Cassius Clay, who celebrates his 70th birthday today, changed his name, the sport that regards him as "The Greatest" and a piece of the nation's legal history.
Better known as Muhammad Ali, the graceful bruiser also gets more mention for epic fights like with Joe Frazier in the "Thrilla in Manilla" than for his drawn-out legal battle that ended with the Supreme Court case, Clay, aka Ali v. United States.
But it happened — Ali's case to be kept out of the Vietnam War as a conscientious objector ended up in the U.S. Supreme Court.
Local lawyers who met or worked with Ali said the case, which showed his staunch beliefs, not only changed America's legal history, but marked a turning point in his career arc.
A military law professor said Ali became the last member of a recognized, peaceful religion to face draft evasion charges. And his public figure status forced the courts to address this issue.
Eldon L. Ham, a sports attorney and adjunct professor at IIT Chicago-Kent College of Law, said he remembers listening to an Ali fight on the radio as a 12-year-old with his father, a Golden Gloves boxer.
"I remember the mood of the country and the perception of Ali, who at that time was Cassius Clay, was that he was sort of a loud-mouthed, crazy radical," said Ham, who represented Ali in a 1990 deal to pitch NFL gear.
Ali's willingness to speak his mind and fight for his beliefs manifested in his anti-war legal battle, Ham said.
Ali refused in 1967 to be drafted into the armed forces. His local draft board "denied his application for conscientious objector classification," the Supreme Court decision says.
Ali then stated his case in front of a Department of Justice (DOJ) hearing officer. The officer recommended to the DOJ that Ali should be granted conscientious objector status, the decision says.
But in a letter sent to the Selective Service System (SSS), the DOJ said Ali should be denied conscientious objector status.
The letter insinuated that Ali failed to meet any of the three tests required to be kept from war as a conscientious objector, the Supreme Court decision says. Those tests are: "(A registrant) must show that he is conscientiously opposed to war in any form ... He must show that this opposition is based upon religious training and belief ... And he must show that this objection is sincere."
A local SSS appeal board, following the DOJ's letter, denied Ali's petition and convicted him of draft evasion, the high court decision says. But the appeal board did not state which part of the conscientious objector test he failed.
The Supreme Court decided that the appeal board made an error by not specifying which part of the test Ali failed. Following a similar case, Sicurella v. United States, the court reversed the appeal board's ruling, stating it could not determine on what grounds the board based its decision.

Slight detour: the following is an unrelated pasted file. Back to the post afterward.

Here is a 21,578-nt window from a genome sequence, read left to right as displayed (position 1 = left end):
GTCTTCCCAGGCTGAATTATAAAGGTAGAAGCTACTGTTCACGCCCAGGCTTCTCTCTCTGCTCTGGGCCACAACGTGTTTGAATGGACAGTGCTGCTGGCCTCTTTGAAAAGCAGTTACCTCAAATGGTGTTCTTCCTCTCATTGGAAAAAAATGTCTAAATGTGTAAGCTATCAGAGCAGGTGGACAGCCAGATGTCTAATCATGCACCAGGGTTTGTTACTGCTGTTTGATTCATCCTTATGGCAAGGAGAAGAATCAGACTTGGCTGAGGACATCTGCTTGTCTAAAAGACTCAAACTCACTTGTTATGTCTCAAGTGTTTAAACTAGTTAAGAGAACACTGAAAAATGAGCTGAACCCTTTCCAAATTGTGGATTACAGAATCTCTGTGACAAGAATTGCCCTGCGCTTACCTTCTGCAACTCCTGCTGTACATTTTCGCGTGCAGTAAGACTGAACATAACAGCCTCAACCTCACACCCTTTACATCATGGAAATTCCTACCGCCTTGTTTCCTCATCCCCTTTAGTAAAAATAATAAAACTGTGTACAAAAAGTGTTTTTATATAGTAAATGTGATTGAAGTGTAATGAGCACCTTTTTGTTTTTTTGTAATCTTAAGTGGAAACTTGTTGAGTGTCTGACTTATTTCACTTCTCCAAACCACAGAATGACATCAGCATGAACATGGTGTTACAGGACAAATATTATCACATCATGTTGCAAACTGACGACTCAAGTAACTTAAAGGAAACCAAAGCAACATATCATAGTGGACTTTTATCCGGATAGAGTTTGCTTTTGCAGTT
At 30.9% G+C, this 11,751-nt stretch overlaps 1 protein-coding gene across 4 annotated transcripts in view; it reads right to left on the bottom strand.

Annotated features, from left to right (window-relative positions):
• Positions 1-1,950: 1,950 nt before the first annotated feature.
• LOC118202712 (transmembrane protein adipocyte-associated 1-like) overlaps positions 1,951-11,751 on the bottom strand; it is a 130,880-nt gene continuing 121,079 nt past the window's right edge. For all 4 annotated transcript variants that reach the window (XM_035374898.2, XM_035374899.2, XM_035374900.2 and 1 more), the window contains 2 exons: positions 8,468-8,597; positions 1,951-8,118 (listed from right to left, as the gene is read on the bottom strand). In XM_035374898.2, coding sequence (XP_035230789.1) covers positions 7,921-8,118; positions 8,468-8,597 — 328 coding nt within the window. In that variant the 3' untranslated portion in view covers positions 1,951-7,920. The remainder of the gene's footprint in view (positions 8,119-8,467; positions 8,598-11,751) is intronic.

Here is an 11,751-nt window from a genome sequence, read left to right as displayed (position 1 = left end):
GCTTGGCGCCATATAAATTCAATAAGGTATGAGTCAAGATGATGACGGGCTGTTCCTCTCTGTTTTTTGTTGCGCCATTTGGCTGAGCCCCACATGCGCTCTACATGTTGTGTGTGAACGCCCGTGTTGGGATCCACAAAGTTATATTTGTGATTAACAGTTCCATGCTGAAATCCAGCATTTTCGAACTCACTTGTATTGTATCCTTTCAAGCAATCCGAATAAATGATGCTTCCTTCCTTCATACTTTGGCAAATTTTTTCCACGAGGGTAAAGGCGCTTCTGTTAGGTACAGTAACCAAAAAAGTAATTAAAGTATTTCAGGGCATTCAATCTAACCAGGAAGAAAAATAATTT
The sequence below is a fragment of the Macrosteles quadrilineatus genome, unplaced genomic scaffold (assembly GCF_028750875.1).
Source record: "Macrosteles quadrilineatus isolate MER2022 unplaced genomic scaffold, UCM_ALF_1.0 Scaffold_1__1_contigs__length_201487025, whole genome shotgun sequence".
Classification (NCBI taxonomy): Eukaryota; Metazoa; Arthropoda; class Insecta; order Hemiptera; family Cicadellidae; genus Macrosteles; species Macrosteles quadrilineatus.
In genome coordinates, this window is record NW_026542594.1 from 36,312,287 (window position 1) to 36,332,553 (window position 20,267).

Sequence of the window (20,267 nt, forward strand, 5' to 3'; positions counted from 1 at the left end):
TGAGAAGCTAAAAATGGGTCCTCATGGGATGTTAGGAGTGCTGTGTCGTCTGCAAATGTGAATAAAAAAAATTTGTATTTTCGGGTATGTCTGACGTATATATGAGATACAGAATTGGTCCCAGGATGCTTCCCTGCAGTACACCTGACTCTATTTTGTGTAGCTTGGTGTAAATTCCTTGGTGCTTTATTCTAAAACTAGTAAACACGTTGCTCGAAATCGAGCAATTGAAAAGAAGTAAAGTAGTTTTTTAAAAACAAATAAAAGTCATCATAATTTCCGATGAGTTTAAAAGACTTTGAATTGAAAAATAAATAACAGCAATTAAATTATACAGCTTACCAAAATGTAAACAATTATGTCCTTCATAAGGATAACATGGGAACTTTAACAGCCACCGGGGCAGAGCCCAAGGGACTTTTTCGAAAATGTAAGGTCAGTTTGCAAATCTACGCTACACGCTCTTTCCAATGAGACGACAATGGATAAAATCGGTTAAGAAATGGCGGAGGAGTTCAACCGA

While he eventually earned a victory in the court, Ali lost his ability to fight in the U.S. soon after he chose to abstain from the war. New York state pulled his boxing license in 1967, Ham said.
"There's no national governing body for boxing, and virtually every state followed New York's lead," Ham said. "So he couldn't fight in any state. He wasn't allowed to earn a living."
Ali got back in the ring in 1970. Although he beat George Foreman in the 1974 "Rumble in the Jungle" in Zaire, Ham said the three years Ali spent out of the ring hurt his career.
"I don't think he ever got back to the level he was at before," Ham said.
Michael I. Spak, a military law professor at IIT Chicago-Kent College of Law, said Ali's ruling set a precedent in conscientious objector cases.
"I have never seen another case of a recognized religion being prosecuted," Spak said, adding that Ali "really got a raw deal, and I think a lot of it was racism."
Spak said he believed Ali's anti-war claims, but he can see why some might find his pacifist views hard to believe.
"Here's a man who says, 'I'm the strongest man in the world. I try to kill people in the ring. And yet, I'm not going to fight.' ... I can understand as a matter of public policy why it was done," Spak said.
He said Ali's case fit into a Vietnam-era cottage industry for lawyers.
"There were a lot of lawyers in Chicago whose full-time job (in the Vietnam era) was keeping people out of the service," Spak said.
Douglas N. Masters, co-chair of the intellectual property practice at Loeb & Loeb LLP, said he represents the company that markets Ali's IP rights. He met Ali about four years ago.
Masters said Ali's set of values and beliefs shows up in what he chooses to license or lend his trademarks to.
"He has never been somebody who was just going to lend his name to make a buck," Masters said. "He wouldn't lend his name to alcohol and wouldn't do anything with certain kinds of foods.
"It's more like charitable things or things that he believes in as a cause."
The Associated Press contributed to this report.